By Jason Herrera, Staff Writer
Plans to build a garden around a donated sculpture are in negotiation by administration.
The sculpture, donated by Bill Anoatubby, Chickasaw Nation governor, depicts a Chickasaw warrior preparing for battle. Enoch Kelly Haney, artist/OCU alumnus, designed the statue.
“The sculpture invokes an indomitable will, an unconquerable will,” President Robert Henry said. “The Chickasaw nation is one of the most forward thinking, prosperous tribes in the world.”
Though the sculpture is a donation, the garden area around it would cost $34,000, said Brian Holland, chief financial officer.
Officials are looking for ways to fund the garden.
“The statue is free and we could set it in a little concrete, but we don’t want to,” Holland said. “An important donor wants to give it to us, so we are finding a great spot to put it in.”
The sculpture and garden will be located where a nematode-infected pine tree was cut down, south of the Tom and Brenda McDaniel University Center.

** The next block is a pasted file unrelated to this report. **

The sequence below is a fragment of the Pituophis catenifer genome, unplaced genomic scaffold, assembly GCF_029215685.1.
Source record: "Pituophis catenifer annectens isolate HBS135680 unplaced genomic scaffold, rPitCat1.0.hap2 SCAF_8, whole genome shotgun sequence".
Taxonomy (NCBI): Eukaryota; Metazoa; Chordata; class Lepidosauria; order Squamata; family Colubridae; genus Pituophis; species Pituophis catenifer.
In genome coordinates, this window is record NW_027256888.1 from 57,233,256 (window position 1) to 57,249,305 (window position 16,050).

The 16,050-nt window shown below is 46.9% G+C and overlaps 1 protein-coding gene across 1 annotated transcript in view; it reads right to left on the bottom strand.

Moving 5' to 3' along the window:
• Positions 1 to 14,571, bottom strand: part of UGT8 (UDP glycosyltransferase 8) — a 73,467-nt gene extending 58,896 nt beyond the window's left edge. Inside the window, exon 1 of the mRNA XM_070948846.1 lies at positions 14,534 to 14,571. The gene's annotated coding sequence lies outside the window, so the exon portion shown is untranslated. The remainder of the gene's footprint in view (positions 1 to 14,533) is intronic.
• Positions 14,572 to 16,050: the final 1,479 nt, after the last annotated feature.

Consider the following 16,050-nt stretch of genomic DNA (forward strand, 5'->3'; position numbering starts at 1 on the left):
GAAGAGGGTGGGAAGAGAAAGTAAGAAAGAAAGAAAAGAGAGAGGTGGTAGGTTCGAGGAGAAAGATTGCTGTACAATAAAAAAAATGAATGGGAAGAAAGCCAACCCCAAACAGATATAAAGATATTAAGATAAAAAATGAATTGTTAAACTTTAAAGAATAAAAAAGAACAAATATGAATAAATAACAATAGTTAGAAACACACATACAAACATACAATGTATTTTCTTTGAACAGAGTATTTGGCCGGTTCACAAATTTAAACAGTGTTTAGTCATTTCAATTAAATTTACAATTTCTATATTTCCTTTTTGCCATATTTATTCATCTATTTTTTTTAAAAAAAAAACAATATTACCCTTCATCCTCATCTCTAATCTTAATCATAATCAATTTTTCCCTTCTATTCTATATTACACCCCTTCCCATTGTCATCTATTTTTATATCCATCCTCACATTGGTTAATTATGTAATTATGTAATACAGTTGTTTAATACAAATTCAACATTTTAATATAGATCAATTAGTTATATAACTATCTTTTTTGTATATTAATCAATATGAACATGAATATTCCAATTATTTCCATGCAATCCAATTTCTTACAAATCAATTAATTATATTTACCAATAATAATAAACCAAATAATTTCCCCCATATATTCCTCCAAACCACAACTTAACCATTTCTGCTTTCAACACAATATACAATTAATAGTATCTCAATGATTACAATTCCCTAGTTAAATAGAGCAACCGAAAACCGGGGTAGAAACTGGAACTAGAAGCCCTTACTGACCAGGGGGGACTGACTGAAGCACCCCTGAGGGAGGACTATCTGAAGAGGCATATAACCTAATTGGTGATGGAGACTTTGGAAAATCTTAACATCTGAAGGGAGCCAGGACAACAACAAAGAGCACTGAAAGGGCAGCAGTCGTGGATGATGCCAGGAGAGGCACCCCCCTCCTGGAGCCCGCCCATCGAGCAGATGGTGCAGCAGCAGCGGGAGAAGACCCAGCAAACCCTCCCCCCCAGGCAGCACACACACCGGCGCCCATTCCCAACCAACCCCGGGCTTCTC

“That is where the most traffic is so it’s in the perfect location,” said Ciera Terry, design/production junior.
While some students think the location of the statue makes sense, others do not.
“It seems kind of like a random location,” said Josiah Robinson, music theater freshman.
The location of the sculpture and garden would be valuable and has purpose, Henry said.
“It will be a place of reflection and a place to honor the first people of this nation,” he said. “It’s beautiful. Maybe it is necessary because beauty is necessary.”
More public art is a good thing for OCU, Holland said.
“It enhances our campus and adds beauty,” he said.
Some students think the statue will bring culture to campus.
“We have a lot of Native American students here and the only other statue of a Native American is in a real inconspicuous place,” Terry said.
“We don’t really normally see that here.”
Some students think the sculpture isn’t needed and doesn’t do much for campus.
“I like that the statue represents the Native American culture and it looks good,” Robinson said. “I mean, it’s not an eyesore. I wouldn’t say its necessary, but it wouldn’t detract anything from campus.”
The garden will utilize natural elements and will be a green project. Native stone and plants surrounding the sculpture are meant to signify the importance of the environment, Henry said.
While there is no set completion date for the project, Henry said he hopes to finish it within the next few months.
“We’re probably going to put it in in phases,” he said.